What happened up until 2002 — McCain-Feingold took effect on January 1, [00:29:00] 2003 — is that big donors would channel soft money, which are large donations solicited by the candidates through party committees, which would be a large chunk of the fall campaign spending.  That ended with the 2004 campaign, and in some ways, 2004 was the turning point.  When Howard Dean set off as a governor of the small state of Vermont, wanting to run for President, a man whose most expensive re-election race had a million dollars, he met with a woman named Stephanie [Shiraq?], who was going to be his fundraising director.  I believe she’s now the head of Emily’s List.  And she asked him, how much did he think he could [00:30:00] raise?  Lying through his teeth, Dean said the most amazing number that he could possibly come up with.  “I think maybe overall, we could raise $10 million.”  This was said by a candidate who might have figured the real number was a million and a half.  But by the nature of the Howard Dean phenomenon, being the first internet candidate, that they had no idea what they had launched, that the original Dean fundraising — I mean, in early 2003, internet fundraising was mostly seen as a way of, “Yes, I guess you can pay online with your Visa card.  That means we’ll get the money immediately, instead of having to do what we always have to do, which is fill up a FedEx envelope with checks from a [00:31:00] fundraiser, and mail them in, and there’s five or seven days that you wait for the money to clear.”  So to some extent, internet fundraising was not supposed to tap a new vein; it was just a way of getting the old funding faster.

And almost as a lark, at the end of the March 31 filing period, for the first quarter of 2003, the Dean people just put up on the web, one of those old-fashioned fund-raising thermometers, the kind of things that used to be on town greens in New England, letting you know how far you had gotten towards the United Way goal.  And somehow, both because Dean appealed to early adapters to the computer — even though he was a bit of a [00:32:00] technophobe himself — because of his anti-war stance, the thing just hit a gusher.  I mean, this was like what it must have been like to be in Sutter’s Mill in 1848, that they could not believe what they were doing in small contributions, off the internet.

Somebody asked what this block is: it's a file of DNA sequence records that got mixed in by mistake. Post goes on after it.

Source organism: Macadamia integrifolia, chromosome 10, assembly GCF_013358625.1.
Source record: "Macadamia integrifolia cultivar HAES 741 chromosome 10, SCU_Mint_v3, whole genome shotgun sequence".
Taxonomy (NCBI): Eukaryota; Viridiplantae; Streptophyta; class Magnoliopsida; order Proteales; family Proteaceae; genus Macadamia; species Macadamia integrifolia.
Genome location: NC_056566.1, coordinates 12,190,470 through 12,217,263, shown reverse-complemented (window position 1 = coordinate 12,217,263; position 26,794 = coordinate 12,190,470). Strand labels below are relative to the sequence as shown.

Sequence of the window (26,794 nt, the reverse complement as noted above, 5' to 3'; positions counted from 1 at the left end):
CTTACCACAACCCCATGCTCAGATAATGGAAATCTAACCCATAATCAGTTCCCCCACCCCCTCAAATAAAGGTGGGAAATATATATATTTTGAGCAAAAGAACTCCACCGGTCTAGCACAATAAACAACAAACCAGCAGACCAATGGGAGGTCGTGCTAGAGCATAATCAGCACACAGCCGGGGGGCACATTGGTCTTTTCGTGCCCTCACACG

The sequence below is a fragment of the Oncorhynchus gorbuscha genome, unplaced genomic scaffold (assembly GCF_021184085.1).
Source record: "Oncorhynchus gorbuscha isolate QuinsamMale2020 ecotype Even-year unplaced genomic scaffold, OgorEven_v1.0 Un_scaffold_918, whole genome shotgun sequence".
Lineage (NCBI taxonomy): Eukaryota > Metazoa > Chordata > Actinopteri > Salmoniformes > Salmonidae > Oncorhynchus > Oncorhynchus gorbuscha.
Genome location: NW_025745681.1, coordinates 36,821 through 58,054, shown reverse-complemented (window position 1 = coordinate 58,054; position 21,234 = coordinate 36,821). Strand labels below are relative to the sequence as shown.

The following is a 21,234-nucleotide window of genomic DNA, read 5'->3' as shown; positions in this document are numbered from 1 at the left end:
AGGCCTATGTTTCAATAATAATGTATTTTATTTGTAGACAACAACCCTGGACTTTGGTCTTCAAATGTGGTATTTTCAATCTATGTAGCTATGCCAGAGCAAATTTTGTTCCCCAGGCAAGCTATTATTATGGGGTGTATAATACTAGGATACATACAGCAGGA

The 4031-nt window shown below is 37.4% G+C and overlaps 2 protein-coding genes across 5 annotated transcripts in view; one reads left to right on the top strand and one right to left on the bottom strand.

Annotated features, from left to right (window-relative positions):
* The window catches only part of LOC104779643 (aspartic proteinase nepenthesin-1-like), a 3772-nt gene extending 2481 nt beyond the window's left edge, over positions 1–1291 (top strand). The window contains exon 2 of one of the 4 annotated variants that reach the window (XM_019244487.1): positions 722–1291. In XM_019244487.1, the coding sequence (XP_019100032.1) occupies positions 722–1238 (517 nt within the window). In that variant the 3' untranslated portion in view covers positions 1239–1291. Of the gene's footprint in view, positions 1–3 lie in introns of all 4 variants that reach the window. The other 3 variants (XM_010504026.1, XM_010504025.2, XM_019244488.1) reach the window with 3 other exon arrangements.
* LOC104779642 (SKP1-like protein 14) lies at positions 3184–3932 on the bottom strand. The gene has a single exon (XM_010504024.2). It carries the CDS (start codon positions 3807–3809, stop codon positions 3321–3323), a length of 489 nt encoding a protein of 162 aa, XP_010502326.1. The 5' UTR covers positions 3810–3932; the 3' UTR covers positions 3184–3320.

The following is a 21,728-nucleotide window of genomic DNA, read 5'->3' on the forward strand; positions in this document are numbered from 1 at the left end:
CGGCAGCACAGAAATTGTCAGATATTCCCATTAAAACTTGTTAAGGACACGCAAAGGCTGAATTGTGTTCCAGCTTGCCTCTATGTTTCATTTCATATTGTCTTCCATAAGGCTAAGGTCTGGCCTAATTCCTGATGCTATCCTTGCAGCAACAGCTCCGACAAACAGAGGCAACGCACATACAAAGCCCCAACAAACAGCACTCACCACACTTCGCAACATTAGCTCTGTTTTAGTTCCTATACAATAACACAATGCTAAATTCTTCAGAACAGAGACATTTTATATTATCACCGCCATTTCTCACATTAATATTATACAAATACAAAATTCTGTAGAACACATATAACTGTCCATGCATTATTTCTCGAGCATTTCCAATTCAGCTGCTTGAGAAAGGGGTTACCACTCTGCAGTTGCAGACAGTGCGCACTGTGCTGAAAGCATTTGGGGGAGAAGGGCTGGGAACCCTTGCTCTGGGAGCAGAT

John Edwards and John Kerry vied with each other in the first quarter of 2003, to be the first one to announce their numbers.  Who was going to be bigger?  Edwards.  Kerry was going to try to blow everyone out of the water, saying, “You can’t compete with me, I’m the frontrunner.”  Edwards was going to prove his credibility by getting all this money from the trial lawyers, in legal contributions up to $2,000, which I think was the — then, was the ceiling.  And they went through this sort of Alfonse and Gaston routine, about who would be the first to release their [00:33:00] numbers before the — he put out the press release that we’ve filed.  And it ended up, I think Edwards outraised — I’m doing this from memory — Edwards outraised Kerry by, like, $200,000.  Seven-point-four to $7.2 million.  In the second quarter of 2003, Howard Dean raised nearly $8 million, almost all in small contributions, almost all on the internet.  And the internet age in which Barack Obama raised over $200,000 in 2012 in small contributions was born.

Q:              Walter, when you started following Howard Dean — you’ve already mentioned he was a technophobe.  He was not the inspiration for this internet campaign.

SHAPIRO:   He didn’t carry a computer with him.  I remember [00:34:00] sitting with Howard Dean, running into him in a hotel lobby after a DNC speech, in January of 2003, where he actually took the line from Paul Wellstone, “I’m from the Democratic wing of the Democratic Party,” and got a major response.  He was sitting in — by himself, in the — somewhere in the lobby, the lower lobby of the Four Seasons Hotel in Washington, I believe it was.  Explaining how, isn’t it wonderful?  He could dictate press releases into the phone, and his aides would pick it up, and print them out.  (laughter)

Q:              (laughs) Excuse me. (laughs)

SHAPIRO:   One of the great difficulties of the Dean campaign, particularly early on, is the candidate had [00:35:00] difficulty retrieving his own cell phone messages.  (laughter)